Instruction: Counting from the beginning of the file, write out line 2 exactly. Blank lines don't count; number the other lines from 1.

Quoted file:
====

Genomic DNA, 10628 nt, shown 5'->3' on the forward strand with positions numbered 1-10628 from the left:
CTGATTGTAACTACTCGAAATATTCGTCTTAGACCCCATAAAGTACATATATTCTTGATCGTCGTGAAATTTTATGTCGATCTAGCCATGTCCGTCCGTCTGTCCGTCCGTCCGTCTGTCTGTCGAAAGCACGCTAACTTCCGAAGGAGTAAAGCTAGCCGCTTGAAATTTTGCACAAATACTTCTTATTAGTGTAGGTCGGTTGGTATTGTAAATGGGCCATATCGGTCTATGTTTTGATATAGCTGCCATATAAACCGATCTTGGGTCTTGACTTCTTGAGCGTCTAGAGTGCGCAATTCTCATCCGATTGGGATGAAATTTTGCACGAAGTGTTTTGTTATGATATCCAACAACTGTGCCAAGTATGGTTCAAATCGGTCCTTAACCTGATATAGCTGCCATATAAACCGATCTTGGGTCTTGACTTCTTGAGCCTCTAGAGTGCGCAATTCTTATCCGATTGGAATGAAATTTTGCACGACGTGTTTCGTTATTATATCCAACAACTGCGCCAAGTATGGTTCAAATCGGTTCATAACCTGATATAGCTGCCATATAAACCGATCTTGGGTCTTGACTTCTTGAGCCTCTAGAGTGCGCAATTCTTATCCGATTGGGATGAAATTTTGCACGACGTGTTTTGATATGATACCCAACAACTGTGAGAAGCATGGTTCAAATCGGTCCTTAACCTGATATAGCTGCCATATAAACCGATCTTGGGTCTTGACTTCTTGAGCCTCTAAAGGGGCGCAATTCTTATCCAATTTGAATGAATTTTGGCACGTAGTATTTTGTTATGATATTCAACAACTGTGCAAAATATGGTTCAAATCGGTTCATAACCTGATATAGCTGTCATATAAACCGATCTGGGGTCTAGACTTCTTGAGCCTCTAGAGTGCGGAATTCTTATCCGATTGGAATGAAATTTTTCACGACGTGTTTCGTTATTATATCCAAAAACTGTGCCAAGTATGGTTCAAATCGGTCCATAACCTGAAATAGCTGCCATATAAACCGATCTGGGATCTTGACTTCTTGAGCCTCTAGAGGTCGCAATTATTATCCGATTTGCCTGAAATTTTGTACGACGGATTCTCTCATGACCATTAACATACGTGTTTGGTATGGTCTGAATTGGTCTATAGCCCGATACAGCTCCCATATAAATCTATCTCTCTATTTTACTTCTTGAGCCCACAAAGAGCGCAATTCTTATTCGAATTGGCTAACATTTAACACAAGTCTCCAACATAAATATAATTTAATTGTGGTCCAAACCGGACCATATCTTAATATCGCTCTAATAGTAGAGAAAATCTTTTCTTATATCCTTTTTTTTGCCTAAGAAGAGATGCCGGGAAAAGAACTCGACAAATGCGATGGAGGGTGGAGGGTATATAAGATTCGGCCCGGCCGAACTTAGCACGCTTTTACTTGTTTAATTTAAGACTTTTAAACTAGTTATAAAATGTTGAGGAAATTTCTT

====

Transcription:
CTGATTGTAACTACTCGAAATATTCGTCTTAGACCCCATAAAGTACATATATTCTTGATCGTCGTGAAATTTTATGTCGATCTAGCCATGTCCGTCCGTCTGTCCGTCCGTCCGTCTGTCTGTCGAAAGCACGCTAACTTCCGAAGGAGTAAAGCTAGCCGCTTGAAATTTTGCACAAATACTTCTTATTAGTGTAGGTCGGTTGGTATTGTAAATGGGCCATATCGGTCTATGTTTTGATATAGCTGCCATATAAACCGATCTTGGGTCTTGACTTCTTGAGCGTCTAGAGTGCGCAATTCTCATCCGATTGGGATGAAATTTTGCACGAAGTGTTTTGTTATGATATCCAACAACTGTGCCAAGTATGGTTCAAATCGGTCCTTAACCTGATATAGCTGCCATATAAACCGATCTTGGGTCTTGACTTCTTGAGCCTCTAGAGTGCGCAATTCTTATCCGATTGGAATGAAATTTTGCACGACGTGTTTCGTTATTATATCCAACAACTGCGCCAAGTATGGTTCAAATCGGTTCATAACCTGATATAGCTGCCATATAAACCGATCTTGGGTCTTGACTTCTTGAGCCTCTAGAGTGCGCAATTCTTATCCGATTGGGATGAAATTTTGCACGACGTGTTTTGATATGATACCCAACAACTGTGAGAAGCATGGTTCAAATCGGTCCTTAACCTGATATAGCTGCCATATAAACCGATCTTGGGTCTTGACTTCTTGAGCCTCTAAAGGGGCGCAATTCTTATCCAATTTGAATGAATTTTGGCACGTAGTATTTTGTTATGATATTCAACAACTGTGCAAAATATGGTTCAAATCGGTTCATAACCTGATATAGCTGTCATATAAACCGATCTGGGGTCTAGACTTCTTGAGCCTCTAGAGTGCGGAATTCTTATCCGATTGGAATGAAATTTTTCACGACGTGTTTCGTTATTATATCCAAAAACTGTGCCAAGTATGGTTCAAATCGGTCCATAACCTGAAATAGCTGCCATATAAACCGATCTGGGATCTTGACTTCTTGAGCCTCTAGAGGTCGCAATTATTATCCGATTTGCCTGAAATTTTGTACGACGGATTCTCTCATGACCATTAACATACGTGTTTGGTATGGTCTGAATTGGTCTATAGCCCGATACAGCTCCCATATAAATCTATCTCTCTATTTTACTTCTTGAGCCCACAAAGAGCGCAATTCTTATTCGAATTGGCTAACATTTAACACAAGTCTCCAACATAAATATAATTTAATTGTGGTCCAAACCGGACCATATCTTAATATCGCTCTAATAGTAGAGAAAATCTTTTCTTATATCCTTTTTTTTGCCTAAGAAGAGATGCCGGGAAAAGAACTCGACAAATGCGATGGAGGGTGGAGGGTATATAAGATTCGGCCCGGCCGAACTTAGCACGCTTTTACTTGTTTAATTTAAGACTTTTAAACTAGTTATAAAATGTTGAGGAAATTTCTT